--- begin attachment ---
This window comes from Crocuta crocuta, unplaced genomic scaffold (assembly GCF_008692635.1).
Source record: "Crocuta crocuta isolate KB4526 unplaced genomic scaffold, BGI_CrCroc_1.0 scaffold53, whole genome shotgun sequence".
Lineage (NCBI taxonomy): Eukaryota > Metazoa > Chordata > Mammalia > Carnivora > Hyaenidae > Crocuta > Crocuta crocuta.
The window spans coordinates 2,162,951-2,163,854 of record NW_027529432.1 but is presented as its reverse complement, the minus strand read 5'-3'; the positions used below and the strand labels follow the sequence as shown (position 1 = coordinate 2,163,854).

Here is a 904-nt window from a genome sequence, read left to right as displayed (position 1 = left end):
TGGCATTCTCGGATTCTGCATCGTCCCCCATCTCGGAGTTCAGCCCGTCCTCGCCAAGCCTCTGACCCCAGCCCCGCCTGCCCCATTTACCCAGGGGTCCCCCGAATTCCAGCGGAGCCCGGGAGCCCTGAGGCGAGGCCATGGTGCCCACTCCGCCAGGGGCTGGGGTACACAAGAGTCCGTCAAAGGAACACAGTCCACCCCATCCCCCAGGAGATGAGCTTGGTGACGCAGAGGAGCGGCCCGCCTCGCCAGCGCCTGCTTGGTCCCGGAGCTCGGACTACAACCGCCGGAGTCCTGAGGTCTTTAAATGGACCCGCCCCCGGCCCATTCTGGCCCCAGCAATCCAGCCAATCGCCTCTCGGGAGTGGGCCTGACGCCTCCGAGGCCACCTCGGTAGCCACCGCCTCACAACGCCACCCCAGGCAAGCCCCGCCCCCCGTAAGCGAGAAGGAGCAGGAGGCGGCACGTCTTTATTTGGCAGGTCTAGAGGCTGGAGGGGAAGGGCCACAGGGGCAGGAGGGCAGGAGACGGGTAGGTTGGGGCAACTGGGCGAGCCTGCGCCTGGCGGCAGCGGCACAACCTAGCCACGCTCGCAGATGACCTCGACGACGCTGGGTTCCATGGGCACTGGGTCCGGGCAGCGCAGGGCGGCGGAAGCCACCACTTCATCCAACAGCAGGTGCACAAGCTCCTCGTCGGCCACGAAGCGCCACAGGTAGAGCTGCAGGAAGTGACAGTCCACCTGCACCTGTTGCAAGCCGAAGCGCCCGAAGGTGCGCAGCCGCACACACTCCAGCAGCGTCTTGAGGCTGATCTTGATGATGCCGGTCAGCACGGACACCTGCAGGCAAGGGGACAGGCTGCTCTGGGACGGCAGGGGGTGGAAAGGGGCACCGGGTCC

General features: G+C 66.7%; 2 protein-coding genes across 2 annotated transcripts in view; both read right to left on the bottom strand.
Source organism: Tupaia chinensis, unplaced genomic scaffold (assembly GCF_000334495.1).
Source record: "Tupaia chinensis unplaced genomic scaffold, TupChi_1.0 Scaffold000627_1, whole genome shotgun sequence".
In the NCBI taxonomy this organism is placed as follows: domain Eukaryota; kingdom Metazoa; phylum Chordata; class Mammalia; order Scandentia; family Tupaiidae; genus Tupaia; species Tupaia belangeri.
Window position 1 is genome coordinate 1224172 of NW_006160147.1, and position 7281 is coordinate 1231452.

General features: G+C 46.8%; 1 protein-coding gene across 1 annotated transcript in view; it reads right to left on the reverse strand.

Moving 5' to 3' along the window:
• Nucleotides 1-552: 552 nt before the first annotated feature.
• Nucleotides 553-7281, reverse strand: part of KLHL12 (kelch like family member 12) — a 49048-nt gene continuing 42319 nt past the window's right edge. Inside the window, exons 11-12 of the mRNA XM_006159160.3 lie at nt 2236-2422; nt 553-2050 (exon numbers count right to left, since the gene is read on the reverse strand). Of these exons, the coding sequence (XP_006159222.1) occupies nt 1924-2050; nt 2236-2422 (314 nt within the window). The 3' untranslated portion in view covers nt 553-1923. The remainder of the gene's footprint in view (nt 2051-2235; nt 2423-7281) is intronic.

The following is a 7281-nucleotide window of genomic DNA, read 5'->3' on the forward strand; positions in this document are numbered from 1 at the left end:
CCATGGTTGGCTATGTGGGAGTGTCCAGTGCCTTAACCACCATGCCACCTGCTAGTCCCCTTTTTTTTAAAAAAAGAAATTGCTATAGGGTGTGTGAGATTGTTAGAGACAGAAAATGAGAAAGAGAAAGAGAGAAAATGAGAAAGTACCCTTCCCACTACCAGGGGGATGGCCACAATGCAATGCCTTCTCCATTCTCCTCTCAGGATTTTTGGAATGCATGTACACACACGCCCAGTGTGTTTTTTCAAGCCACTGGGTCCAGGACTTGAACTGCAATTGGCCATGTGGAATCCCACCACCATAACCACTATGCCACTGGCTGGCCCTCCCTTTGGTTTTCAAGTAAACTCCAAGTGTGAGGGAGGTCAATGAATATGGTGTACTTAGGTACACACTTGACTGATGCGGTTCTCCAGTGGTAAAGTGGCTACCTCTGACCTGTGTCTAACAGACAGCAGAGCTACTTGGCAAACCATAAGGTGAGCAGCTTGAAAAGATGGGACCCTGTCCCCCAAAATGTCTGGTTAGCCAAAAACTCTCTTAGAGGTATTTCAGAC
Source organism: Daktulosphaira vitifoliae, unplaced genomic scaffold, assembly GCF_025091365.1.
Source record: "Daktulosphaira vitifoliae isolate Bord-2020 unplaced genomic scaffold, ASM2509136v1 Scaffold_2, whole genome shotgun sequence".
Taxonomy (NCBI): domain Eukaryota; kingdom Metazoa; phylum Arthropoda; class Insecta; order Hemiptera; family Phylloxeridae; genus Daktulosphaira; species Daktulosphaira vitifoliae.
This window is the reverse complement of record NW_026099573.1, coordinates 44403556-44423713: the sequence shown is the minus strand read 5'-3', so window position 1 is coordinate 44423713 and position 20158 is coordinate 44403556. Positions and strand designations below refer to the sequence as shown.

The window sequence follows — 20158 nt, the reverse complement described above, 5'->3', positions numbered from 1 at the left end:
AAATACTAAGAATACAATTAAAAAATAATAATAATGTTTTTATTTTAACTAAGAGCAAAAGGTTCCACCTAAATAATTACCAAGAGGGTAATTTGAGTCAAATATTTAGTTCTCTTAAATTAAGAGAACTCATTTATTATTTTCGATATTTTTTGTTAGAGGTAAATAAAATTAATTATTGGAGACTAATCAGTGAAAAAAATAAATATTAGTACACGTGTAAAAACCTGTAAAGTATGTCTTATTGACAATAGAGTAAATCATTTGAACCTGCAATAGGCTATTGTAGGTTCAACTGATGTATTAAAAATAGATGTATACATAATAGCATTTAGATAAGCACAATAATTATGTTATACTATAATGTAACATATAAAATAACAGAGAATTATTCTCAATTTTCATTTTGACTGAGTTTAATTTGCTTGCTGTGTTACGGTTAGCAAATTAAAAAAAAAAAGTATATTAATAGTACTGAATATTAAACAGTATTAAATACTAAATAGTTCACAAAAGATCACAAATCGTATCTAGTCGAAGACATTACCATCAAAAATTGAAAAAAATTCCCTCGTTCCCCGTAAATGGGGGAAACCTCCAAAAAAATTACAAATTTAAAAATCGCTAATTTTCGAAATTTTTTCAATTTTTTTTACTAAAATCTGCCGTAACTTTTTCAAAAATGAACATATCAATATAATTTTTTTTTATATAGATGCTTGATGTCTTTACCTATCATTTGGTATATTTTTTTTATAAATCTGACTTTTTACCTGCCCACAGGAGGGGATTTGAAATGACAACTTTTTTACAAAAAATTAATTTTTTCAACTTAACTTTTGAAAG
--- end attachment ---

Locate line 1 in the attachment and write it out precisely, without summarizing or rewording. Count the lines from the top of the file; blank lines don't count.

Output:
This window comes from Crocuta crocuta, unplaced genomic scaffold (assembly GCF_008692635.1).